Whilst still in the theoretical phase, studies and compelling arguments show that stress has a direct link in inducing diabetes. Stress may only be a pathway to diabetes, although chronic stress has been proven to have serious effects on both your mental and physical health, leading to a number of issues that may contribute to type 2 diabetes.
Studies have shown that when the body is under physical stress it can cause your blood sugar levels to increase, which in the long term may contribute to type 2 diabetes.
There are various studies that have been completed, as well as a few still in trial, that are proving a link to stress being a contributing factor in diabetes development.
In Sweden, completed studies suggest that men between the ages of 40 – 60 years of age who have permanent stress in their lives due to work or lifestyle choices are up to 45% more likely to develop diabetes.
Cortisol and Epinephrine – Two Stress Hormones
In stressful situations the two main stress hormones, cortisol and epinephrine, kick into gear, as one of their main duties are to raise the blood sugar levels in the body to increase energy availability – to fuel the fight or flight response.
These hormones can alter the body’s sensitivity to insulin which may not only be a risk factor for diabetes but which some posit could be the root cause.
A study being conducted on war veterans from Iraq and Afghanistan who show symptoms of PTSD (post-traumatic stress disorder) has shown that these subjects have an increased risk of developing type 2 diabetes. Whilst still in the early stages of research these findings are making a stronger link between stress and diabetes.
An Australian study over a 7 year period indicates that people can have stress induced hyperglycemia without having diabetes. This is most likely caused by the stress inducing hormones raising the blood sugar levels creating adrenaline, which is our fight or flight mechanism.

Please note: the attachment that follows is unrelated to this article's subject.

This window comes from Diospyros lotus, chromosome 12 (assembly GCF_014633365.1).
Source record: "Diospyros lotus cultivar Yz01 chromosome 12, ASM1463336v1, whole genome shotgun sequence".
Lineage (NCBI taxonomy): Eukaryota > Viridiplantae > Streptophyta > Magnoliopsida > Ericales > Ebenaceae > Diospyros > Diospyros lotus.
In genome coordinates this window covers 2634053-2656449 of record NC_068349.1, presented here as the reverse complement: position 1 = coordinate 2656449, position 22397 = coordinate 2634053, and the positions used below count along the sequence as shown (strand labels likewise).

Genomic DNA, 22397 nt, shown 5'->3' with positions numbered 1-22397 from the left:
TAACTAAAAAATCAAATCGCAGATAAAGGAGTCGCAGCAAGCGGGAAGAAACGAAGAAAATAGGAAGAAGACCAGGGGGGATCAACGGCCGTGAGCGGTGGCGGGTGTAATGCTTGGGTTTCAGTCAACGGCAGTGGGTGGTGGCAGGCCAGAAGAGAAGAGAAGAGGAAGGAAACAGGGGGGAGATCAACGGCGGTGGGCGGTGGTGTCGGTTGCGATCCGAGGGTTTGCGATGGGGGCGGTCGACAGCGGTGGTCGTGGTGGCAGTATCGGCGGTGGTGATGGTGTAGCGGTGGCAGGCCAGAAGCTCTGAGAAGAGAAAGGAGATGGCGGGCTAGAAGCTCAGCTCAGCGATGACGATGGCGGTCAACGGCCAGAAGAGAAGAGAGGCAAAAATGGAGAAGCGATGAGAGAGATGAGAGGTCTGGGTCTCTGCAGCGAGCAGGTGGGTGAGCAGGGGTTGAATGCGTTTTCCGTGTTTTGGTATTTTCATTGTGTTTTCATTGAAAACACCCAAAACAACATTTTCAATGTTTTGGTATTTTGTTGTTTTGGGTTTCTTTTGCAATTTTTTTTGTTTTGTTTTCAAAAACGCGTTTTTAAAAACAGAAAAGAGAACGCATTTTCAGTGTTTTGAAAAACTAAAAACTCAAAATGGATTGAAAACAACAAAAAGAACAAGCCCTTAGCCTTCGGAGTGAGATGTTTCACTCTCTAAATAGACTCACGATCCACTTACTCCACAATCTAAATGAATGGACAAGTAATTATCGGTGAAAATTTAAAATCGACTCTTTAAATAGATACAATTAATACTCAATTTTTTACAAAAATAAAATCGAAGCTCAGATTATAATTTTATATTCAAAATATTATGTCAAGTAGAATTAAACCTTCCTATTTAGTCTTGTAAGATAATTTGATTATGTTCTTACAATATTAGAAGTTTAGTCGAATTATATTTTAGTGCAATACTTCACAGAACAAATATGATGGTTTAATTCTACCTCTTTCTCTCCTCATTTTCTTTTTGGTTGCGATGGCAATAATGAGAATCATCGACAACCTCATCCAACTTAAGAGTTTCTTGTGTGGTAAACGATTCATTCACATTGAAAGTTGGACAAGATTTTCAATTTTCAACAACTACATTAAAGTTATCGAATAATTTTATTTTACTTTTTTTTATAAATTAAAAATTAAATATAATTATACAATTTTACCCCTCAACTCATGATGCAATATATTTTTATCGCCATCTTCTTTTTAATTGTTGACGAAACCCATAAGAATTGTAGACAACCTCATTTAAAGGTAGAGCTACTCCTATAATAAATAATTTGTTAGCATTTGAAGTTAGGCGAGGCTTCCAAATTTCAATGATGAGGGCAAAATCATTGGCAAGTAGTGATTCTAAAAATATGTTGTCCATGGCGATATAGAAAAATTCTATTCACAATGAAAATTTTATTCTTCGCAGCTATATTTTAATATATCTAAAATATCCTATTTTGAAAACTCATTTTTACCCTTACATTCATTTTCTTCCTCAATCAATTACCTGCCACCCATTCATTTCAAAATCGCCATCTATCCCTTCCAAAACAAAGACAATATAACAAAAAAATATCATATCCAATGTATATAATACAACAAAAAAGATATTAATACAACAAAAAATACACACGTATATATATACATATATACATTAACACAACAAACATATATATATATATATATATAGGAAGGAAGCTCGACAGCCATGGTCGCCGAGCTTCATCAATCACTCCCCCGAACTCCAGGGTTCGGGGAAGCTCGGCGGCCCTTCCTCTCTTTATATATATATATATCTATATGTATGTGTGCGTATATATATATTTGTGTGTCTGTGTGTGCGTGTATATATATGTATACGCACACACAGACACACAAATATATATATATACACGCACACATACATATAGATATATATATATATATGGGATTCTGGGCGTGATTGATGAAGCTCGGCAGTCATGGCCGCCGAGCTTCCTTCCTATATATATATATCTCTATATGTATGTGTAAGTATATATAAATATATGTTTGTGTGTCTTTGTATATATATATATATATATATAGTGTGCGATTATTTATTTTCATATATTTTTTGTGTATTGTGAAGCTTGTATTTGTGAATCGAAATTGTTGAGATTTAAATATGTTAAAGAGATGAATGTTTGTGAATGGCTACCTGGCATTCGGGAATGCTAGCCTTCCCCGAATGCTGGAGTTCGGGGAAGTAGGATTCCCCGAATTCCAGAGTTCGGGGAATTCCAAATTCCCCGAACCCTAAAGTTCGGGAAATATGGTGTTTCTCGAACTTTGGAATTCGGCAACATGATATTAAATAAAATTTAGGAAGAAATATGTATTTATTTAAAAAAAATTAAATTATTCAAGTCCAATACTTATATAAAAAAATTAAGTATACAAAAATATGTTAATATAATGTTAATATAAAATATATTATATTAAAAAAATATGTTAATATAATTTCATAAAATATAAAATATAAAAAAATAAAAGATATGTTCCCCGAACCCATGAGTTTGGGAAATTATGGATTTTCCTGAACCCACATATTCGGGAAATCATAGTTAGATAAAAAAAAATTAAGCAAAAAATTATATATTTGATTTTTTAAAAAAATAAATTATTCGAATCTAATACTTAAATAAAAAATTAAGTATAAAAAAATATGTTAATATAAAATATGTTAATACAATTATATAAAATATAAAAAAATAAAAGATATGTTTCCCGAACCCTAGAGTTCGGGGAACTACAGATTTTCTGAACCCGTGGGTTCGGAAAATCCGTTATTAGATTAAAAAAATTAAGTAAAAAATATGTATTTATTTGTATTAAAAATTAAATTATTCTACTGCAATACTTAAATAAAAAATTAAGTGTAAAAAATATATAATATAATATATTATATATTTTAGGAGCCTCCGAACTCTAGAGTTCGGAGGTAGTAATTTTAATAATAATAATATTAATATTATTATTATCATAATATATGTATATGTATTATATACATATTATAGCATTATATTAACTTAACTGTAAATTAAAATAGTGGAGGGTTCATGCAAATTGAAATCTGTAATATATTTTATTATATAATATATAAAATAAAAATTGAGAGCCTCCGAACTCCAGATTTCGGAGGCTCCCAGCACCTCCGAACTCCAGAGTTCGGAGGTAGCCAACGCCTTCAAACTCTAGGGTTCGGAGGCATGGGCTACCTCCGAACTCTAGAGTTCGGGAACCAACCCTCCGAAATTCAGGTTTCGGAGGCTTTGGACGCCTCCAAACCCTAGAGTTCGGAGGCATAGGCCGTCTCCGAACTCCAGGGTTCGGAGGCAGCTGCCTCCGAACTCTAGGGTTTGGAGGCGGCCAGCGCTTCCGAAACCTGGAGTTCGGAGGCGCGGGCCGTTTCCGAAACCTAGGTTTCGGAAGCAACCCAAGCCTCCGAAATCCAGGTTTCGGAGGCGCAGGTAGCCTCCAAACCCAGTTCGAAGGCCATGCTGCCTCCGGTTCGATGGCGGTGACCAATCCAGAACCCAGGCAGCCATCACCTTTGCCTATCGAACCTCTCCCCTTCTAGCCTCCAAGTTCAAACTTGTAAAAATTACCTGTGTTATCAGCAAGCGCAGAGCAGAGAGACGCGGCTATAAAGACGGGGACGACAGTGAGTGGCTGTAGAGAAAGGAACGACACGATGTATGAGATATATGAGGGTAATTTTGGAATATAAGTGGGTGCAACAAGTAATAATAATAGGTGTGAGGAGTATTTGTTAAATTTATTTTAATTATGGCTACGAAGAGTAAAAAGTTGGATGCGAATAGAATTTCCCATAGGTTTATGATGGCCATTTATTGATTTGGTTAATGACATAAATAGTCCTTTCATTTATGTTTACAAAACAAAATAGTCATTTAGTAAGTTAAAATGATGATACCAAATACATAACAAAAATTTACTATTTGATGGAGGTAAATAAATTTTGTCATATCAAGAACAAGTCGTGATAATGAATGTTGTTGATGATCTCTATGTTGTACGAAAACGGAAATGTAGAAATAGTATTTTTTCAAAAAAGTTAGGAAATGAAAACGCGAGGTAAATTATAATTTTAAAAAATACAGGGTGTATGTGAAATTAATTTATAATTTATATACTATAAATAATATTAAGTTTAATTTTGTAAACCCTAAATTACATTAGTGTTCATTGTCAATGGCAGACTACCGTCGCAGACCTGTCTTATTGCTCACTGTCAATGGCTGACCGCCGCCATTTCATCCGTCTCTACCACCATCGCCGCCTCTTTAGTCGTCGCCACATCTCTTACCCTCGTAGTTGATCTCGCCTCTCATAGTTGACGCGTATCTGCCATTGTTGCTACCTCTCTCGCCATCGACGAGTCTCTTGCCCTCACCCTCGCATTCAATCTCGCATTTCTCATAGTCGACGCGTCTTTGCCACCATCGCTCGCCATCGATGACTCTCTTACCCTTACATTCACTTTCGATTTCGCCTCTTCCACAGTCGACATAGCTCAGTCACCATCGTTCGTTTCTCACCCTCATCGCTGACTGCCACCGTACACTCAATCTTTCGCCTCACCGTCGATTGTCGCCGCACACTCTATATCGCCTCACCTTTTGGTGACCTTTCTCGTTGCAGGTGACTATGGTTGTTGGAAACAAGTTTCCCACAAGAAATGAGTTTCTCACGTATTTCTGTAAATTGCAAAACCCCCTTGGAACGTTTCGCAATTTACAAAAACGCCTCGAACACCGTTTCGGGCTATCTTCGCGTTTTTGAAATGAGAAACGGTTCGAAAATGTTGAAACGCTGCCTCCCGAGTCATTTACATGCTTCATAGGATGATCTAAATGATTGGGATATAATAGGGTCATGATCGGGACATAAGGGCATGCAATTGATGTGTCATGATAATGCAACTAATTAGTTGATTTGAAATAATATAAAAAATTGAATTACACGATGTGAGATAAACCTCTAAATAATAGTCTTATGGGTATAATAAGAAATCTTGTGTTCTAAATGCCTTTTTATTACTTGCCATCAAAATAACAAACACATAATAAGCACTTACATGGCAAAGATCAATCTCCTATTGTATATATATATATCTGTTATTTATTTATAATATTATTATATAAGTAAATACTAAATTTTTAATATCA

These cases have been recorded over the period from 2004 – 2007 in the ICU (intensive care unit) which cares for patients that come into the hospital critically ill.
These patients have come in to the hospital with no previous signs, symptoms or diagnosis of diabetes and go back to having normal glucose levels following the treatment of the illness that they came in with.
However, this stress then places them at a higher risk of developing diabetes later in their lives. The study showed that 17% of ICU admissions were diagnosed with stress induced hyperglycemia with the peak range being between 50 – 59 years of age.
Stress Affecting a Broader Demographic
Stress is now becoming a concern in people at younger ages more than ever before. People below the ages of 18 have been found to be stressed due to a number of different things including lack of sleep and being worried over tests, exams and even home work. These stresses are putting younger people at a higher risk of developing diabetes later in life.
Making changes to your lifestyle is the best way to de-stress your life. There are two aspects to reducing stress. First, remove or avoid, as much as possible, the people or situations that trigger your stress.
If there are aspects in your life that make you stressed you need to change them as they can be detrimental to your health and wellbeing. This may need life-changing decisions to be carried out.
Starting with small things like organization of bills or your route to work in peak hour traffic can be a good start. Filing your bills into categories to know when they are to be paid or have been paid can make your life less stressful and easier whilst finding an alternative route to work with less traffic could help with the stress of being late or getting road rage.
Second, learn to manage your stress. This doesn’t imply simply ‘getting over it’. It means learning and using a range of techniques that help prevent you subconsciously responding to potential triggers and stressors, which will short-circuit your stress response.
If you are not coping well with stress it is best to see a healthcare professional, who can advise options for better stress management.